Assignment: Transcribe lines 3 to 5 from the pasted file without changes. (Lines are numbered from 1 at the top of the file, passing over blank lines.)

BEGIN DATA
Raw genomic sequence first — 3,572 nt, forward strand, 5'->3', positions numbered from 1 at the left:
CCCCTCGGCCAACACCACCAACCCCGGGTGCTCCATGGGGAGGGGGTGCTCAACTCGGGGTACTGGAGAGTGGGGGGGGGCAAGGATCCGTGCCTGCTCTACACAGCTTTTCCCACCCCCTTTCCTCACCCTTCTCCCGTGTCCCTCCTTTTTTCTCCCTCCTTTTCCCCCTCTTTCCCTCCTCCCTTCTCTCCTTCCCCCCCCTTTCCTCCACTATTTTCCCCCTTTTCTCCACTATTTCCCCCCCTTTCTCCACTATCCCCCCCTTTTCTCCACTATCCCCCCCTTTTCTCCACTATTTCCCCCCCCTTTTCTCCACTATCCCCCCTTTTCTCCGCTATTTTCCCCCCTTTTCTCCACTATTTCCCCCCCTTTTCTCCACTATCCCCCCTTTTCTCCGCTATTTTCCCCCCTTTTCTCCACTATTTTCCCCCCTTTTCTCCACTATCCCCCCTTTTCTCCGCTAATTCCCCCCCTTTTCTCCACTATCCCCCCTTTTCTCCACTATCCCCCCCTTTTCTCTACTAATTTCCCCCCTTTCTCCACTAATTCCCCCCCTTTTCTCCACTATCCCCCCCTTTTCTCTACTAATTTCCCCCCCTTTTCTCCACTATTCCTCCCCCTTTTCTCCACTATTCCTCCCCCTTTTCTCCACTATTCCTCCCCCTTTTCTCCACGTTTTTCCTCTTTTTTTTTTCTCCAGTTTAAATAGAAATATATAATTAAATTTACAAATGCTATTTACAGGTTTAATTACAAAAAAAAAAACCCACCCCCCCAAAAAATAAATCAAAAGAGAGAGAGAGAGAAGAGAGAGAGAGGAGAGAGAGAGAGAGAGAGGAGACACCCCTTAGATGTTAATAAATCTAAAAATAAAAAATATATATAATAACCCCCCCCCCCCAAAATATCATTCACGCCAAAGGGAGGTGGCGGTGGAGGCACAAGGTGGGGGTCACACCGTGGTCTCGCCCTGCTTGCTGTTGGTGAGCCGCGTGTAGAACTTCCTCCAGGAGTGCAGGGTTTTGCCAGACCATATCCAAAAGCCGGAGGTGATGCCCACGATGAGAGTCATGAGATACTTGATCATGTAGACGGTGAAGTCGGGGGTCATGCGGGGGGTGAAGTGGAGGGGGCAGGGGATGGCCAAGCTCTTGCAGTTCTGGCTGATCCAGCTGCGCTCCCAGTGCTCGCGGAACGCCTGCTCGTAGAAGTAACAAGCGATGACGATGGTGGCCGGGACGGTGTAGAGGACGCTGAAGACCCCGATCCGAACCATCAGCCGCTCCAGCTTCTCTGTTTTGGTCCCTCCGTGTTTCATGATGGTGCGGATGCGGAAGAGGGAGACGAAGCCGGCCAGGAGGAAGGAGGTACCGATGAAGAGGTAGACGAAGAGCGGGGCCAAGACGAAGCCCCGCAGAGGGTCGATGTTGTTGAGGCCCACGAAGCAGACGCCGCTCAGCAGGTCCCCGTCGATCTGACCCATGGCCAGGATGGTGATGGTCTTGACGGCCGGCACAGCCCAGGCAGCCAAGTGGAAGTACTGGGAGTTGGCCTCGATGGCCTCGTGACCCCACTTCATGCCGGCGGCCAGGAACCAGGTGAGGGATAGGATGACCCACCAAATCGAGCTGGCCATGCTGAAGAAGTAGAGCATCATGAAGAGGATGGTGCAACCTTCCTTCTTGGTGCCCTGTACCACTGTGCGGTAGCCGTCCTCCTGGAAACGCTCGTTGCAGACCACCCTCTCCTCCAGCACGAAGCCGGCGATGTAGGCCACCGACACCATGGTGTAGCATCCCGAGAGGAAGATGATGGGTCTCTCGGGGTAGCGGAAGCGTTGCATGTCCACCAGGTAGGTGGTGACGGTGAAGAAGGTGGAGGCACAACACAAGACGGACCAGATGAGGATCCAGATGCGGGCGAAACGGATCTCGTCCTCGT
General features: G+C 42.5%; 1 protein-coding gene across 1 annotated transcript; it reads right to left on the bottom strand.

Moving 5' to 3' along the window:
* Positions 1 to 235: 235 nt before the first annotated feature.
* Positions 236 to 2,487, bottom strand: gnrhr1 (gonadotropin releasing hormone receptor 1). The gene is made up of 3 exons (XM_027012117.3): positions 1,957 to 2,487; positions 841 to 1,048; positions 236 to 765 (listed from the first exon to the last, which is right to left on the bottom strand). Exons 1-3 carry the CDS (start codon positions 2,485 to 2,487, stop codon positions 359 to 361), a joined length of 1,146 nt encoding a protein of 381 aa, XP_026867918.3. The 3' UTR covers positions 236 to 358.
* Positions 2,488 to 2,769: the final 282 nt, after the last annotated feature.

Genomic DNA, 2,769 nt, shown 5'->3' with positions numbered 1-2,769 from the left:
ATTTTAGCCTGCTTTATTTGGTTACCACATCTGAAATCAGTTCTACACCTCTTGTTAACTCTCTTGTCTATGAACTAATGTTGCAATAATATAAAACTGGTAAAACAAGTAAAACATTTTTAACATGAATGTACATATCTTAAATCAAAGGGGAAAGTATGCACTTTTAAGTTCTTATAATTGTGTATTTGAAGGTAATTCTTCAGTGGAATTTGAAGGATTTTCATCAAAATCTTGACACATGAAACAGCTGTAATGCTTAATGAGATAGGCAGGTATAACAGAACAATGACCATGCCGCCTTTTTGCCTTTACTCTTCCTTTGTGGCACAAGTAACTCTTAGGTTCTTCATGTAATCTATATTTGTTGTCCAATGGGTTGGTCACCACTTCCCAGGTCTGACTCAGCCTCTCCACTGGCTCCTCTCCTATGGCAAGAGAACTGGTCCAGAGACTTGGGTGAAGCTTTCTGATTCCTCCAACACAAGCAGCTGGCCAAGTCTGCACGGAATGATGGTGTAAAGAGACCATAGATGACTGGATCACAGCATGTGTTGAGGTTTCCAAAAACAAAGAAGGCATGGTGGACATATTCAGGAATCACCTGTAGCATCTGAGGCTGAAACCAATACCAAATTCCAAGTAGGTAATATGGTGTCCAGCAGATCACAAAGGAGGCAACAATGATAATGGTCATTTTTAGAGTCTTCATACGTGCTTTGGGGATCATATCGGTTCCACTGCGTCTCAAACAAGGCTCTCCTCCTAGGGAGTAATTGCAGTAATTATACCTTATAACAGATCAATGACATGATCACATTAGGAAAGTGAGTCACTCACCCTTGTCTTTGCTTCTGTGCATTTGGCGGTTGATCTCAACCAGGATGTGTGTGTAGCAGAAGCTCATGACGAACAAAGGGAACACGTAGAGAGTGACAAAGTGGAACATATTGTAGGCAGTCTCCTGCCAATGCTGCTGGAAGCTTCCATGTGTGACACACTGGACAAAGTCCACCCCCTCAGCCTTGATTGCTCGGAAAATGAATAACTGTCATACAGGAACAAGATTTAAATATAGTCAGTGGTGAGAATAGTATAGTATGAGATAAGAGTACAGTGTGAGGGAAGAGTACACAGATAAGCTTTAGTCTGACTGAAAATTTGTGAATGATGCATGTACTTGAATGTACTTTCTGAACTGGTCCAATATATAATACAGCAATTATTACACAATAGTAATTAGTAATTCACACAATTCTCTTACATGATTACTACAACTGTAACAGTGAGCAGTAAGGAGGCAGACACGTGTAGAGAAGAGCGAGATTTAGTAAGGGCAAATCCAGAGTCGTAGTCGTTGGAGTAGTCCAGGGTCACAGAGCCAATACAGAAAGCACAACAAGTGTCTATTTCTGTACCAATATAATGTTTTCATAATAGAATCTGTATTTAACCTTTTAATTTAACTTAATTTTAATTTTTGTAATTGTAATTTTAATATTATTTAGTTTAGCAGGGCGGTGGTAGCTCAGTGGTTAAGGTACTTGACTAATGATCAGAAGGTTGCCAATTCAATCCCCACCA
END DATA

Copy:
General features: G+C 42.5%; 1 protein-coding gene across 1 annotated transcript; it reads right to left on the bottom strand.

Moving 5' to 3' along the window:
* Positions 1 to 235: 235 nt before the first annotated feature.